If you aren’t able to see the nova for yourself, there are a few online observing options:
The Virtual Star Party team, led by UT’s publisher Fraser Cain, will try to get a view during the next VSP, at Sunday night on Google+ — usually at this time of year, about 10 pm EDT/0200 UTC on Monday mornings. If you’d like a notification for when it’s happening, make sure you subscribe to the Universe Today channel on YouTube.
The Virtual Telescope Project, based in Italy, will have an online observing session on August 19, 2013 at 20:00 UTC, and you can join astronomer Gianluca Masi at this link.
The Slooh online telescope had an observing session yesterday (which you can see here), and we’ll post an update if they plan any additional viewing sessions.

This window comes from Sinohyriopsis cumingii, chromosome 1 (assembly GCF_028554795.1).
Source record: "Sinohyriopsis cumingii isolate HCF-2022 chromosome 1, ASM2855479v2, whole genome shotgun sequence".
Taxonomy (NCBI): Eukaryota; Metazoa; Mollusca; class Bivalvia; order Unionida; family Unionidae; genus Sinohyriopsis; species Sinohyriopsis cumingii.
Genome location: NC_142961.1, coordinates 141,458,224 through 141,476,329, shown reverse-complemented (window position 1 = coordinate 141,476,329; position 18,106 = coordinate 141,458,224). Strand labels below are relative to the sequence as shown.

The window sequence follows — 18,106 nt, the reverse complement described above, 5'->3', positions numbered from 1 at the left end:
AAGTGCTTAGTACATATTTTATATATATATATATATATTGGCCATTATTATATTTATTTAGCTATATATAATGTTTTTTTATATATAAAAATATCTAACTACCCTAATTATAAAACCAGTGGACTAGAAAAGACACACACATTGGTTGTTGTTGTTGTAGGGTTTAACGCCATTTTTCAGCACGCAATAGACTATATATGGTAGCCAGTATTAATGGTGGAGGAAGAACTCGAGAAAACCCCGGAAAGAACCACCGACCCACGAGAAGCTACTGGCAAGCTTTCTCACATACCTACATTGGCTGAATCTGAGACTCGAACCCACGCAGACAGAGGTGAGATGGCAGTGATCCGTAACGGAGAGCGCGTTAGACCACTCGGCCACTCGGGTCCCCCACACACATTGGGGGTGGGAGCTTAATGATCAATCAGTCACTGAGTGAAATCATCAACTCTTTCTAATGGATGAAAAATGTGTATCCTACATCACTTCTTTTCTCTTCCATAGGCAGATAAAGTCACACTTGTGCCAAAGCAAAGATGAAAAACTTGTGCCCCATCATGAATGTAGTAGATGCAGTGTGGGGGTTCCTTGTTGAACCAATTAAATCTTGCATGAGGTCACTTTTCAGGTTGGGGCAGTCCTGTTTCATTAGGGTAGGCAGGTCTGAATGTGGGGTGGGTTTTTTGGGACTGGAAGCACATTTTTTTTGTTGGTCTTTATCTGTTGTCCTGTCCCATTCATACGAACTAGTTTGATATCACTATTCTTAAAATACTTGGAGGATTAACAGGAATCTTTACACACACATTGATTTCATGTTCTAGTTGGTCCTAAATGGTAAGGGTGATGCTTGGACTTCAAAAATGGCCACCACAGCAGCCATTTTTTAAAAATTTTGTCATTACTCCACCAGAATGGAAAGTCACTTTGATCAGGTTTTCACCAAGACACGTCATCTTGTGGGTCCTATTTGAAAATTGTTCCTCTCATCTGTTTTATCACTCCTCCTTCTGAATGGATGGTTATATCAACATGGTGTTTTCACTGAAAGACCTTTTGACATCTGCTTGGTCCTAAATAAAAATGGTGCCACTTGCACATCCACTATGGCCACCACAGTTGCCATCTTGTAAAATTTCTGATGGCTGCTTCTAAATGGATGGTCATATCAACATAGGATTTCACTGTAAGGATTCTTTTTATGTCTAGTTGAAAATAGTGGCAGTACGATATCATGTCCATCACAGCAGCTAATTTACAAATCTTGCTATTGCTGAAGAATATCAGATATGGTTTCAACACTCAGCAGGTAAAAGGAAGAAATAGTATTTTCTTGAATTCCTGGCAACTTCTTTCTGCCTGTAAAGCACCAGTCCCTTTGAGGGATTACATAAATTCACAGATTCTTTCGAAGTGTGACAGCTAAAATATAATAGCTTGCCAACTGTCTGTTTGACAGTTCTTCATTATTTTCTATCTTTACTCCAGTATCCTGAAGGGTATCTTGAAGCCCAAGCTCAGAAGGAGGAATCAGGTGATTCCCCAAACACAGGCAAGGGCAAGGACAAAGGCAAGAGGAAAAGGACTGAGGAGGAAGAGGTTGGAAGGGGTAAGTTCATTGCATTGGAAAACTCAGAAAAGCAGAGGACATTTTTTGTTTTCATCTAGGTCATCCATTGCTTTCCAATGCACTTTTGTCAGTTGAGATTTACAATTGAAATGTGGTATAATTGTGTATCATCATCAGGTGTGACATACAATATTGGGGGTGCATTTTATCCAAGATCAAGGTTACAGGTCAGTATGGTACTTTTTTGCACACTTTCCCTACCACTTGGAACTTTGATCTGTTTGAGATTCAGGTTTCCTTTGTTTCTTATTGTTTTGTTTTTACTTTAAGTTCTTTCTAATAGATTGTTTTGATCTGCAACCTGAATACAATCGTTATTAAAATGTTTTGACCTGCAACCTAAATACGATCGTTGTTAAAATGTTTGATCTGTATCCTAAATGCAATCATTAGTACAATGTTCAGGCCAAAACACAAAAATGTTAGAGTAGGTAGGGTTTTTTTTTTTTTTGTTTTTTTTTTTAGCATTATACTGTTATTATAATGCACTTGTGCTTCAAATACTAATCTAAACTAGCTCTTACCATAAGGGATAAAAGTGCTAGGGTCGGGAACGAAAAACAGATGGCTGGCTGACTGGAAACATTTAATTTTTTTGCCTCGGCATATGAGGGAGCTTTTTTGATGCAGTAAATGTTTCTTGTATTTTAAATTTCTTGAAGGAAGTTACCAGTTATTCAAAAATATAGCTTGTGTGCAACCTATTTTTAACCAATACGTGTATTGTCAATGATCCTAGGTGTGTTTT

There’s no way to predict if the nova will remain bright for a few days more, and unfortunately the Moon is getting brighter and bigger in the sky (it will be full on August 20), so take the opportunity this weekend if you can to try and see the new nova.
Now, enjoy more images from Universe Today readers:
Ralf Vandebergh shared this video he was able to capture on his 10-year-old hand-held video camera to “demonstration of the brightness of the nova and what is possible with even 10 year old technique from hand.”
Saturn is one of the most striking objects to see through a telescope, and it is now at its brightest in the night sky as it reaches opposition from the Sun. This is when Earth stands mostly perfectly in line between Saturn and the Sun. It is when Saturn is brightest (at magnitude +0.3), closely approximating famous “first magnitude” stars like Betelgeuse. Also, it is when Saturn is out all night long. Continue reading “Saturn Reaches Opposition on April 28”